Llanllechid (1859)

The revival in this county (Carnarvonshire) is so wide-spread in its extent, and so beneficial in its influence, that a volume of no small dimensions could be written respecting it. A catalogue of the names of the places already favoured with what is believed to be an outpouring of the Holy Spirit would of itself be a monument to the praise and glory of Him who is "the resurrection and the life." Although some of the churches of various denominations had been moved in the spring of the year, it was only in the autumn the movement became so general and powerful that it deservedly obtained the name by which such extraordinary movements are generally distinguished. I have before me the state­ments of clergymen and ministers of various denominations, and all unite in adoring gratitude to the Lord, who, after a season of comparative darkness and deadness, has again -visited His people. A few extracts will now be given.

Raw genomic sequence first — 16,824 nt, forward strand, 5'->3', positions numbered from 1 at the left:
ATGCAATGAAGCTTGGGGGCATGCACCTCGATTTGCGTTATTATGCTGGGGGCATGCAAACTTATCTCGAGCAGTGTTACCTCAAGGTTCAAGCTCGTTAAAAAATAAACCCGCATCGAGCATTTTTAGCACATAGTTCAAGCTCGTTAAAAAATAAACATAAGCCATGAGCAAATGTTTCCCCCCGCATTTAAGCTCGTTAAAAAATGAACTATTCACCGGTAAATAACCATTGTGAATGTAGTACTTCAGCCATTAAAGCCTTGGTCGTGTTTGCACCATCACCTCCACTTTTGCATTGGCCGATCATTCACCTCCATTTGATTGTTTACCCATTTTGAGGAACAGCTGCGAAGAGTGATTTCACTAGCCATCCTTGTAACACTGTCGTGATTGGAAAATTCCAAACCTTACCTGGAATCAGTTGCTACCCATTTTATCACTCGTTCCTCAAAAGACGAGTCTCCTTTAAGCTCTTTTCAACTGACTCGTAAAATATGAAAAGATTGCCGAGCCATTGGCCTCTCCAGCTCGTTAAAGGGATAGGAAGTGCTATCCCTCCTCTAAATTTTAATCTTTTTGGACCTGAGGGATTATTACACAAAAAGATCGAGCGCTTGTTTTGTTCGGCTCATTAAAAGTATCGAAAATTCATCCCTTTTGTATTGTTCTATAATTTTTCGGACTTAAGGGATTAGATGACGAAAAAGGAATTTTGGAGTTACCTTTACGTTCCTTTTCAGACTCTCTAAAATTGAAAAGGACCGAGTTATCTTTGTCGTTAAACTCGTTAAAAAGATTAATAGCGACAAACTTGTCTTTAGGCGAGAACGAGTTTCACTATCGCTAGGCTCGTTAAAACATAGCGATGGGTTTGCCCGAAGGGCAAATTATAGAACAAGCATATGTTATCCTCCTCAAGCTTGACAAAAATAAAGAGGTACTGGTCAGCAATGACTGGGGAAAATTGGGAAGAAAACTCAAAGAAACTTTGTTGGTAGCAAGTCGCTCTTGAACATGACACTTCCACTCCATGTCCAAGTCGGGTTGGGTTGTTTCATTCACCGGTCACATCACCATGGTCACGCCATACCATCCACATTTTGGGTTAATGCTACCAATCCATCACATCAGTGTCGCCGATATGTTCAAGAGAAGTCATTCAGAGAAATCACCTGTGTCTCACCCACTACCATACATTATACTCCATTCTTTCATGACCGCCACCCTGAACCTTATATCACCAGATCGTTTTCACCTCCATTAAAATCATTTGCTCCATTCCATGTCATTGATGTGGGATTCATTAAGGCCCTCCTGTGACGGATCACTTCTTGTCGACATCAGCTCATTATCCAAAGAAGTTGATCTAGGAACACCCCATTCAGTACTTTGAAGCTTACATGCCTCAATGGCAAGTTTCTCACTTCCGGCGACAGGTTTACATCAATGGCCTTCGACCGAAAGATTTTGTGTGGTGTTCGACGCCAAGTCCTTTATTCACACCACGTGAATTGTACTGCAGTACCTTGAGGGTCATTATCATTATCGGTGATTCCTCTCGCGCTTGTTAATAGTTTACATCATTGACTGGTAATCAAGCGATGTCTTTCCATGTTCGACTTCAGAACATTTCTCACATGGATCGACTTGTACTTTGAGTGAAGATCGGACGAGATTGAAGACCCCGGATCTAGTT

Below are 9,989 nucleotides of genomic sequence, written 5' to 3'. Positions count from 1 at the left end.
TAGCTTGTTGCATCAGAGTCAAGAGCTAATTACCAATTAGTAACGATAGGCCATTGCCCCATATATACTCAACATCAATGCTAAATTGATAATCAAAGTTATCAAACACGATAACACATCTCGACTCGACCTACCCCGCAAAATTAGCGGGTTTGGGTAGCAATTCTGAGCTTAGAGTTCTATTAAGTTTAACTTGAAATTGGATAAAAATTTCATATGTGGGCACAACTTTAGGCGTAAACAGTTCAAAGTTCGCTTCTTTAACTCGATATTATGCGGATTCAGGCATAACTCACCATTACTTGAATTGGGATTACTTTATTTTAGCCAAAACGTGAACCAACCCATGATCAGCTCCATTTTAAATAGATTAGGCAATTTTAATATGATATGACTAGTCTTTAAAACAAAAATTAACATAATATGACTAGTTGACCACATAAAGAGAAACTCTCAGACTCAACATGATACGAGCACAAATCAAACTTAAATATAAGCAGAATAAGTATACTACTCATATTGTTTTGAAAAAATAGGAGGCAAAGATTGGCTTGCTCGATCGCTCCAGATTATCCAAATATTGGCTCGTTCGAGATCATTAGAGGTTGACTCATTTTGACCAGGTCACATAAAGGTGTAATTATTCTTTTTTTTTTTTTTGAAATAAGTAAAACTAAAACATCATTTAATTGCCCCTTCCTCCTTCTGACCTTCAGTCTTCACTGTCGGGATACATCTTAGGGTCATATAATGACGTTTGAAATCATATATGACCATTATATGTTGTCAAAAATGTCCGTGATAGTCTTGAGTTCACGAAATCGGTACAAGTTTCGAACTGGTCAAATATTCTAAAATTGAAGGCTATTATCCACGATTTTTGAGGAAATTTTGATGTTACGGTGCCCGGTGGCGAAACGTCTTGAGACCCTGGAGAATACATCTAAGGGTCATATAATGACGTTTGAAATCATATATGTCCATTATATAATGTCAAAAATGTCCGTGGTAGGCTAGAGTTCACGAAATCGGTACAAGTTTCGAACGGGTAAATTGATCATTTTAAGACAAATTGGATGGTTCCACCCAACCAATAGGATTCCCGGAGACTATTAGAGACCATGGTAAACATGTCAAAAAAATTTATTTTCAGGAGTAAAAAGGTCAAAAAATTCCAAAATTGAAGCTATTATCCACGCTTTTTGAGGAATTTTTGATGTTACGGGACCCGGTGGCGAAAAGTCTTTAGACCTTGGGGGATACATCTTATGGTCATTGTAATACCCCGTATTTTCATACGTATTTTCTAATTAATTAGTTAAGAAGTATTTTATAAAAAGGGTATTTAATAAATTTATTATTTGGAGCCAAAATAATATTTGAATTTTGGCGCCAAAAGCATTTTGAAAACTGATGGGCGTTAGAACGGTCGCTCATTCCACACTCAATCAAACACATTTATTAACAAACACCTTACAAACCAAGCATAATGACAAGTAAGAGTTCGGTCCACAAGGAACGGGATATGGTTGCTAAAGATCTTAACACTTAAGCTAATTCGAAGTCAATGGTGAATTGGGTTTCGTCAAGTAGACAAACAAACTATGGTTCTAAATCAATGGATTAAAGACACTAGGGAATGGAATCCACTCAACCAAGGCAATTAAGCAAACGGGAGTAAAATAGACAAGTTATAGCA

The Rev. Mr Griffiths of Bethel writes as follows:— "The first place in which this wonderful religious move­ment developed itself in this part of the country is a populous neighbourhood, about three or four miles east­ward of Carnarvon, generally called Waunfawr. The people of Cod among the Independents and Calvinistic Methodists were eminently blessed with the spirit of grace and supplications.” Deep seriousness regarding Divine things seemed to pervade all minds. As a consequence many were turned to the Lord. Cases of most marvellous conversions continually took place. In the course of a few weeks, about one hundred and twenty new mem­bers were added to the Calvinistic Methodists' Church in the neighbourhood, and upwards of fifty to that of our own. A few weeks ago the revival fire broke forth with marvellous power in the picturesque village of Cwmyglo, a place not far distant from the Dinorwic slate-quarries. Soon after this, the whole surrounding country was in a blaze. Scenes resembling those which occurred on the Day of Pentecost were to be witnessed on every hand. Hun­dreds were pricked in their heart, and cried out in deep agony, as of old, Men and brethren, what shall we do?’ The Lord pours forth His Spirit with an abundance of grace far exceeding our highest expectations. The revival is manifesting itself among all religious denominations, but more especially among the Calvinistic Methodists and Inde­pendents, they being the most numerous and influential bodies in this part of the country. A spirit of unity and Christian love has been produced by the revival among the various sections of the Church of Christ, whose effects can­not but tell powerfully on the kingdom of darkness. A spirit of prayer has likewise possessed the Lord's people, which is really wonderful to behold. Our prayer-meetings have become exceedingly popular, and often there is an influence at work which cannot be gainsaid or withstood. The most contrite feelings are made manifest, while some of the most unlikely characters are melted down, and feel constrained to cry aloud for mercy. Our religious meet­ings now often continue till eleven or twelve o'clock at night, and scores of people retire from them to weep and to pray till the sun of another day dawns upon them. During the silent watches of the night the rocks of our country are to be heard resounding to the voice of prayer and praise, and our majestic mountains testify to the greatness of the work that is being carried on among us. A short time ago, a prayer-meeting for quarrymen was held on one of the mountains between the Dinorwic and Beth­esda slate-quarries. About four thousand persons attended, and the Lord graciously met His people. An eye-witness told me it was an occasion to be remembered while memory holds its seat.